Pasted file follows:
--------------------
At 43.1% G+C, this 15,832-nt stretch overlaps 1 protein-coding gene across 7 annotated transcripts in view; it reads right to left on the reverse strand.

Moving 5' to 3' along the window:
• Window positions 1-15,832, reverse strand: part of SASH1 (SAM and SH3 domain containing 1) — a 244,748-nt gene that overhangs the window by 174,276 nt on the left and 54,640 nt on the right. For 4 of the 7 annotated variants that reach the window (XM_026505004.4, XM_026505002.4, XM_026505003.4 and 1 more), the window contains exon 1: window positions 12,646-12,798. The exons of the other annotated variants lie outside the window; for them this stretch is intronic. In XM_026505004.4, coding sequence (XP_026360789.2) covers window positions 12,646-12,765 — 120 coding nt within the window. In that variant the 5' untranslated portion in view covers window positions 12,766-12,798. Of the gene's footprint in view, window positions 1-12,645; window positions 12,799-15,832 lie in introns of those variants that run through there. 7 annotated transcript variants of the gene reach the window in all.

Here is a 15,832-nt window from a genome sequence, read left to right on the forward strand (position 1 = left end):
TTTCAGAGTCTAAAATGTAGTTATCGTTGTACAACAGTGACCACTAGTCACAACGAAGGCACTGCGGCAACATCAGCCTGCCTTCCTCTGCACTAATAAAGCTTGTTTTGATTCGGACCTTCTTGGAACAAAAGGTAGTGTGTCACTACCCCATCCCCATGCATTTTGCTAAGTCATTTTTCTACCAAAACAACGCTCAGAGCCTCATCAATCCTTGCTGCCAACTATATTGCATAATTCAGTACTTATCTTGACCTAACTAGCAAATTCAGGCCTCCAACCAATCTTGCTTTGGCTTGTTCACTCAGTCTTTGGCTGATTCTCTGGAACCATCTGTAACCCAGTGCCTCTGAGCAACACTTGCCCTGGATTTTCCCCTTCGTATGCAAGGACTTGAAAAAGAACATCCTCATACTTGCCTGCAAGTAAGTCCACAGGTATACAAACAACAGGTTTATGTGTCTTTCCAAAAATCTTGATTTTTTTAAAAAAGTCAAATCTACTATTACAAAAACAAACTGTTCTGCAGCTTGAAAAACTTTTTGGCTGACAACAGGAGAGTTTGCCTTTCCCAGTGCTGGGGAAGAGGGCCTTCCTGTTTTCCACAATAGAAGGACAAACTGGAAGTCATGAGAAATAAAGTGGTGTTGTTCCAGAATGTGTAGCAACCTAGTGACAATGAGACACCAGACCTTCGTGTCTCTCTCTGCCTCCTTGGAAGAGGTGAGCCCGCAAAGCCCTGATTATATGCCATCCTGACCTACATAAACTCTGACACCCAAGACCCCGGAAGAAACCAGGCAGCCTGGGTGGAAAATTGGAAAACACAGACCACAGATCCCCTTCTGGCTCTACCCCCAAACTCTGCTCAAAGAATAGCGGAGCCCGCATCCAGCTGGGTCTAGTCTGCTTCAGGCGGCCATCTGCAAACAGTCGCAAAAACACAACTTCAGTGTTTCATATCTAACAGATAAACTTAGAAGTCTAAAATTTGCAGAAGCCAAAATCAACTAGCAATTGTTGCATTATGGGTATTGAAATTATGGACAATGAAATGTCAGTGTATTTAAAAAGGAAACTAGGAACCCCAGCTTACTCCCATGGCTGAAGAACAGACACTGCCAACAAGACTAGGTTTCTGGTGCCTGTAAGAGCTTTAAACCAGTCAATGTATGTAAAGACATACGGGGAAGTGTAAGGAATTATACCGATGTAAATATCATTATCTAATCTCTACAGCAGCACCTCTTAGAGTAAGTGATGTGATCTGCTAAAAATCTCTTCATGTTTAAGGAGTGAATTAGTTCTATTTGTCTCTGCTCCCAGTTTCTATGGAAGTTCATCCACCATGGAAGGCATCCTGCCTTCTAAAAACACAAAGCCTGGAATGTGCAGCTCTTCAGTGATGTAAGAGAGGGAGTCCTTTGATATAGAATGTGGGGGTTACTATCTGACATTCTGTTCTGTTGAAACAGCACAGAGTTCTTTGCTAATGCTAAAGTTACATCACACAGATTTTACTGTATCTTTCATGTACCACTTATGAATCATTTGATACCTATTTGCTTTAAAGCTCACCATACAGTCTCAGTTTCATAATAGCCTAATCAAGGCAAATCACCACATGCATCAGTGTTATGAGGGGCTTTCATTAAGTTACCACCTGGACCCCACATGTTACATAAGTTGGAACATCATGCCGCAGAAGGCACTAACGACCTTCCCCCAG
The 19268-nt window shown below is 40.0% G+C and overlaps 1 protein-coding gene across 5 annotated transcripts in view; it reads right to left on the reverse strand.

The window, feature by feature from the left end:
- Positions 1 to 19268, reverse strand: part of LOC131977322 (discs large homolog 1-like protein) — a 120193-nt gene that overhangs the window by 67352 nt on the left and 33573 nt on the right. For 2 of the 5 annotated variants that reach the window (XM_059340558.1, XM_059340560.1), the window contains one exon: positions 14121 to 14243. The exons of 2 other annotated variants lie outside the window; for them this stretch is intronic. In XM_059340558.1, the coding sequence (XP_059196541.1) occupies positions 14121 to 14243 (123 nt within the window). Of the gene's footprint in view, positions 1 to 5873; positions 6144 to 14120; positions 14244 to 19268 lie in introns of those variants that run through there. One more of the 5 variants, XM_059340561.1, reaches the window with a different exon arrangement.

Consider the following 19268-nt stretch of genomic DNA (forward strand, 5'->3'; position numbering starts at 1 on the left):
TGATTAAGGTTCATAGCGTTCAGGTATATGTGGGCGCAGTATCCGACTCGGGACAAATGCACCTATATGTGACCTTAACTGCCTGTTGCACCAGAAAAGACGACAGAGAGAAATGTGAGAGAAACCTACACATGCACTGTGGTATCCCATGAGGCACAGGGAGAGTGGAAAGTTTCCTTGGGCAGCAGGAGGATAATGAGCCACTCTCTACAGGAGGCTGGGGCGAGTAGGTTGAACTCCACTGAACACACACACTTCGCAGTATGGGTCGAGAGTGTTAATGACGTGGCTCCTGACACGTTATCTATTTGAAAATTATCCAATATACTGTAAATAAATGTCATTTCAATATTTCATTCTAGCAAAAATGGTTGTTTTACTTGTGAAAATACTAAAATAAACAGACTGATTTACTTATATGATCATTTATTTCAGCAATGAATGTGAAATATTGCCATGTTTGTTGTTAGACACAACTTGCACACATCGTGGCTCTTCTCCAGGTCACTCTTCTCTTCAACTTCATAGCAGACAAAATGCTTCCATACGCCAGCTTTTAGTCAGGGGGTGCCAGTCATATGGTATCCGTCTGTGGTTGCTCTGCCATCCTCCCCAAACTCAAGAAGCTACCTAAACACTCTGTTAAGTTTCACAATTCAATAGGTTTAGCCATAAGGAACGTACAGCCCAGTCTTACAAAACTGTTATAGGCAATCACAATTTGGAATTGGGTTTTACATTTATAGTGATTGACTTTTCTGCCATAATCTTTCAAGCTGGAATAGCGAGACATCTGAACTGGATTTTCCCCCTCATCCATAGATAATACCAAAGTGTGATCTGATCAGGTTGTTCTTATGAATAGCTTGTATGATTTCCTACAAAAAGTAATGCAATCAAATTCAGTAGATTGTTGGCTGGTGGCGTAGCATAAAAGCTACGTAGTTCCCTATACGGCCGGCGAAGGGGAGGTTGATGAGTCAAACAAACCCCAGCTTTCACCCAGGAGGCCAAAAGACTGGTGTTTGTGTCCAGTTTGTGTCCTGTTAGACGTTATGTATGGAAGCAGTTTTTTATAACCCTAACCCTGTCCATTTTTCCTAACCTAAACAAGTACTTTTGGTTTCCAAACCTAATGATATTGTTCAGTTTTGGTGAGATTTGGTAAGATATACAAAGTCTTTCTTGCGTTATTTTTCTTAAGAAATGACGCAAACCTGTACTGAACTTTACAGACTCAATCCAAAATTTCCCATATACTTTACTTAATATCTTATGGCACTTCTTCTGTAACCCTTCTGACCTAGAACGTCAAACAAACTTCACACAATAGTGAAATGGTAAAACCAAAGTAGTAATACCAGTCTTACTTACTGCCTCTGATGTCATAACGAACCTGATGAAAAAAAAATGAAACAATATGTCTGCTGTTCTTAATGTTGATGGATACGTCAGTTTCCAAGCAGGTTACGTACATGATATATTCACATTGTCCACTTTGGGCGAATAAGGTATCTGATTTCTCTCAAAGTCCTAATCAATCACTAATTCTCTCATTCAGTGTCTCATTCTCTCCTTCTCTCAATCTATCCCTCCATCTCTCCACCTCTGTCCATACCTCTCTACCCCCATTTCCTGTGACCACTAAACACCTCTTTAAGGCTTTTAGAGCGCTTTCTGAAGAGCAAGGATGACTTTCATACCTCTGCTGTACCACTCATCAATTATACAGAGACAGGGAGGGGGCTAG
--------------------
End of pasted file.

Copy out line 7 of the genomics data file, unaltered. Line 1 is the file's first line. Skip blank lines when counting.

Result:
The window, feature by feature from the left end: